Stephen Fry is a British actor, technophile, and one of the first celebrities to make use of Twitter. He describes the site as a way of enabling personalities to reach the public without having to be interviewed by reporters. His tweets originally consisted of snippets of his life and his travels, and reports from the sets of his movies and documentaries.
Lately, however, they have become dominated by appeals from non-profits. Out of twenty tweets posted by the comic actor and writer as many as eight will usually be a promotion for one charity or cause or another. So high is the demand for Stephen Fry’s audience of more than five million followers that applications for a tweet have to passed through his management who check that the non-profit’s website is robust enough to take the strain of the extra traffic before passing a selection on to the celebrity for broadcasting through social media.
Stephen Fry is not alone in finding that the audience he has accumulated is a key target for good causes. Ashton Kutcher’s Race-to-a-Million Twitter followers (he now has more than 13 million followers) was a publicity stunt created to raise money to buy malaria nets. He has since tweeted about human trafficking and climate change to name just two causes. Lady Gaga has used her 32 million-plus Twitter followers to publicize her work on compassion for the UN.
The effect has been seen right across non-profits. According to an infographic from MDG advertising, 98 percent of non-profits have a presence on Facebook and 74 percent are active on Twitter. The most common social media activity is to ask for a donation, a strategy which has increasingly been bearing fruit even in straitened times. The average donation made through social media is now $59, up from $55 last year, and $38 in 2010.
For fundraising drives, the benefits are even clearer. An online drive raises an average of just $22.97 when it excludes Twitter but brings is ten times that amount when requests for donations make use of the microblogging Twitter site.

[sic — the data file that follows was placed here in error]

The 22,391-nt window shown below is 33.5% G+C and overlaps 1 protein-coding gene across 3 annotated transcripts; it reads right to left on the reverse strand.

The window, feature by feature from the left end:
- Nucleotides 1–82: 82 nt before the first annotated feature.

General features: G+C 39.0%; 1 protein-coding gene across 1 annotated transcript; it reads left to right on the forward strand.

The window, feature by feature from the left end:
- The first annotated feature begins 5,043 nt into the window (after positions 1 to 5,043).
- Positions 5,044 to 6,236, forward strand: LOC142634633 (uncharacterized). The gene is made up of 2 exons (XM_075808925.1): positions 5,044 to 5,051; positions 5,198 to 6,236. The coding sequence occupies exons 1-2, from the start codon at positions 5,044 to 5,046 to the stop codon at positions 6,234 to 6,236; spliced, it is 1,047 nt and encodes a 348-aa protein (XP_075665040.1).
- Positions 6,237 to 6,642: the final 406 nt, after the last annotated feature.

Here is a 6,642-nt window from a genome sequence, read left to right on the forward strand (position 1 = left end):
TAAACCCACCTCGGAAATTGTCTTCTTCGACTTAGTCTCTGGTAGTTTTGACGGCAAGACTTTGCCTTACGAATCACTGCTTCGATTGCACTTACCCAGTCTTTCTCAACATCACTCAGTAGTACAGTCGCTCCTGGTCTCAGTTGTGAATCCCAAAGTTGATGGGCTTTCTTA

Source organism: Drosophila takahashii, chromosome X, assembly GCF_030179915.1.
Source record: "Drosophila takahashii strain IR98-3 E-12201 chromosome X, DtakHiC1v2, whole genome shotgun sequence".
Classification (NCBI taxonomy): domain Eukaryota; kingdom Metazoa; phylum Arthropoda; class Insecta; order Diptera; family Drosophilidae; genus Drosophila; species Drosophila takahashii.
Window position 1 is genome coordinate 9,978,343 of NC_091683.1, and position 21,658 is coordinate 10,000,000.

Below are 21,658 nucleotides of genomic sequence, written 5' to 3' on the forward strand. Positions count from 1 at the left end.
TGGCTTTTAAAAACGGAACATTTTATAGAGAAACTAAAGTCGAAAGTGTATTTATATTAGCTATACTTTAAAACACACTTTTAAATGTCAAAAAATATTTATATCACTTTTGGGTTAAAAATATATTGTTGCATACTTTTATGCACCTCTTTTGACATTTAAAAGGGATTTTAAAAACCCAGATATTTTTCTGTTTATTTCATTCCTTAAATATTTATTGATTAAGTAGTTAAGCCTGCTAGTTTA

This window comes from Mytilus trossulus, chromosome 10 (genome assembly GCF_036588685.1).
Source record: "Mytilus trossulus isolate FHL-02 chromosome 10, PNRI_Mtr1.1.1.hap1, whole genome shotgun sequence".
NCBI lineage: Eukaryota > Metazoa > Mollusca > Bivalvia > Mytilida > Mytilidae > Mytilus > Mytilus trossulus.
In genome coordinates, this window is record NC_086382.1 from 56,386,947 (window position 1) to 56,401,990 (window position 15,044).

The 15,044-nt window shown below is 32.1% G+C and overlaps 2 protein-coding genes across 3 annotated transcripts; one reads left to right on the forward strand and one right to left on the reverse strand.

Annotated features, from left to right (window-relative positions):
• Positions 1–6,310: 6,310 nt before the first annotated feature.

Over twelve months, a single “Like” on the Facebook page of a non-profit will translate into $161.30, a figure which rises to $214.81 when combined with other channels. So great is the potential for non-profit contributions that organizations now promote #GivingTuesday as a hashtag-powered alternative to Black Monday as a method of fundraising. Project Hope, an international healthy charity, raised $6,720 through the hashtag this year, compared with just $784 at the same time last year.
It is one thing to ask someone on Twitter or Facebook to dig deep for a good cause, but it is quite another to expect the same person to buy a product and benefit a commercial business. But asked what most contributed to the success of a non-profit campaign on social media, the answers that the organizations gave are as true for companies as they are for charities:
- produce a detailed social media strategy;
- have executive management make social media a priority;
- and create an exclusive position for a social media marketer.
Implementing those strategies might not make you as popular as Stephen Fry or Ashton Kutcher, but it should raise funds for your business. But…do not forget what I said last week.